Hispanic Heritage Month
Hispanic Heritage Month is observed from September 15 to October 15 to pay tribute to the achievements of generations who have contributed to American life. The federal courts join in celebrating their accomplishments at every level of the Third Branch of government.
The designation of September 15 through October 15 as National Hispanic Heritage Month became law in 1988. September 15 is significant because it is the anniversary of independence in five Latin American countries and the days that follow mark the independence of other Latin American countries. Find more information at The Library of Congress.
Among the Hispanic and Latino Americans who serve at every level of the federal court system are judges. Learn about three judges' stories during their first-person narratives.
Never Let Circumstances Limit You
U.S. District Judge Cathy Bissoon, of the Western District of Pennsylvania in Pittsburgh, grew up in an impoverished New York City neighborhood in the 1970s, believing in the American Dream. Her parents, immigrants of Hispanic and East Indian descent, instilled in her the value of hard work and perseverance.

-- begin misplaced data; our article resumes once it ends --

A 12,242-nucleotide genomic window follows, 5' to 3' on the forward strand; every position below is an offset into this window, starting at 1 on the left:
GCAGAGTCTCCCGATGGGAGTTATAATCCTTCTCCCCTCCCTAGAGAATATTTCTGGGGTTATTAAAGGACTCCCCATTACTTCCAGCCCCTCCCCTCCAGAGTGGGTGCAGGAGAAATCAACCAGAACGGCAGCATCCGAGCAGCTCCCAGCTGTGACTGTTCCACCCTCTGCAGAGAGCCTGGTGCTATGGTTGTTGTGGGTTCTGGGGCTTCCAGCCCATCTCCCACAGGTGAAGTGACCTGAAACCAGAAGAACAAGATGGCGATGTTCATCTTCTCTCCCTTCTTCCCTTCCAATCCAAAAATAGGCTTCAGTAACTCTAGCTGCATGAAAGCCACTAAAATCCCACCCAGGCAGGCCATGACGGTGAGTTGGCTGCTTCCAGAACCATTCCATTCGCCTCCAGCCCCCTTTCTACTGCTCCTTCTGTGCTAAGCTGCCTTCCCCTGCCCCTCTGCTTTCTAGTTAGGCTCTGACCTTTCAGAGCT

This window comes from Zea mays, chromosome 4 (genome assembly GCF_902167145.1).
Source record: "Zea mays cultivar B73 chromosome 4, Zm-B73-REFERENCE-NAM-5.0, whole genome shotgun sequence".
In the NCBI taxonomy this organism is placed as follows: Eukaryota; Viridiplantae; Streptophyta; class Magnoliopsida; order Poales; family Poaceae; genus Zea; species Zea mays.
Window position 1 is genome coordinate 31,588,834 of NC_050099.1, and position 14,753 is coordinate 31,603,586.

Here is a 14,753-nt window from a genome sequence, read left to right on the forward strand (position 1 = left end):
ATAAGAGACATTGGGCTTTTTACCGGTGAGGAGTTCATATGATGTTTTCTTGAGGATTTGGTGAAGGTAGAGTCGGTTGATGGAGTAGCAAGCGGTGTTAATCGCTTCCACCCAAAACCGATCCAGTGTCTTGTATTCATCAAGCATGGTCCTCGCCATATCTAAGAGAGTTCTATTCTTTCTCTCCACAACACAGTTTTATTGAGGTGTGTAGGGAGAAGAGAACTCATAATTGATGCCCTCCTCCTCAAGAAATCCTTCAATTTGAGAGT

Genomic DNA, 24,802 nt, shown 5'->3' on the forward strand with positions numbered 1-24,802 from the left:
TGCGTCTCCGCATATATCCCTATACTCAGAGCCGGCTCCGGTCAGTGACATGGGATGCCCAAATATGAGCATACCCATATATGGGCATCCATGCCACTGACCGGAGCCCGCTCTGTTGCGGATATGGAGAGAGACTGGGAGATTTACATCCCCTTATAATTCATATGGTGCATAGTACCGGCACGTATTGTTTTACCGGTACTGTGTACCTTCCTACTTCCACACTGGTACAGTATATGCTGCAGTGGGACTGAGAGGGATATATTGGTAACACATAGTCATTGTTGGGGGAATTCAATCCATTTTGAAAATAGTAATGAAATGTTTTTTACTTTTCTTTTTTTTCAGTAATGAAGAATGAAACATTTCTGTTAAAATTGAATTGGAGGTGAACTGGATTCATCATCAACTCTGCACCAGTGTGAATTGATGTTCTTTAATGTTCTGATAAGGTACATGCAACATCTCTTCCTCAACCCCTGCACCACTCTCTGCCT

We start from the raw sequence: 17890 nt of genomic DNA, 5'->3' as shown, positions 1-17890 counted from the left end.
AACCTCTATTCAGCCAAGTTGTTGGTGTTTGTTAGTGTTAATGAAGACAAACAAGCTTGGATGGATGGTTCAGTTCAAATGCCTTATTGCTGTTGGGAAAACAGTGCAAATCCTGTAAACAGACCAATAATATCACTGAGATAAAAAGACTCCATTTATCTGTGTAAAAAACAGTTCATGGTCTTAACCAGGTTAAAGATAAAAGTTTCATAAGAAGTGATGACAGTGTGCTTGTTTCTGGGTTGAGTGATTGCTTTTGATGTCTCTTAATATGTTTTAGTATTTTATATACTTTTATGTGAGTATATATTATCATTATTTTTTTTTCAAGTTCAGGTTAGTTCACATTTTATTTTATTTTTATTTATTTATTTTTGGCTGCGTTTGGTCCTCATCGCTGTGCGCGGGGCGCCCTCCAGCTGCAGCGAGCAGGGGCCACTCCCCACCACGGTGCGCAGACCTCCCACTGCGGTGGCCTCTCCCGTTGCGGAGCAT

She reflects on the challenges and pressures that came with being the first Hispanic female Article III judge in Pennsylvania, the first Asian American Article III judge in Pennsylvania, and the first South Asian American female Article III judge in the United States.
Earn Your Keep and You Will Earn Respect
U.S. District Court Judge Juan R. Sánchez, of the Eastern District of Pennsylvania in Philadelphia, gives a four-minute, first-person, narrative that is a part of a collection of Pathways to the Bench videos about judges who share what they learned on their journey to the federal bench.
For Judge Sánchez, an important lesson was about how to earn the respect of others: “I think that the one thing I had learned as a young boy was that — no matter your background — people who see that you’re a hard worker, that you earn your keep, will respect you.”
Persevere, Even When You Doubt Yourself
Magistrate Judge Maria Valdez, of the Northern District of Illinois in Chicago, encourages young people to persevere, urging them to keep going even when they’re not sure that they will succeed.
One of seven children of migrant workers, she worked her way through college and law school. In her Pathways to the Bench profile she said that, even though she was often worried about money and grades, she “just kept thinking about the end goal of wanting to become a lawyer and wanting to make a difference in someone’ life.”
More Living History
Find more living history in the story of a California girl growing up in the 1940s. Read the script and re-enact the story of Sylvia Mendez and her parents’ fight for inclusion in decent public schools.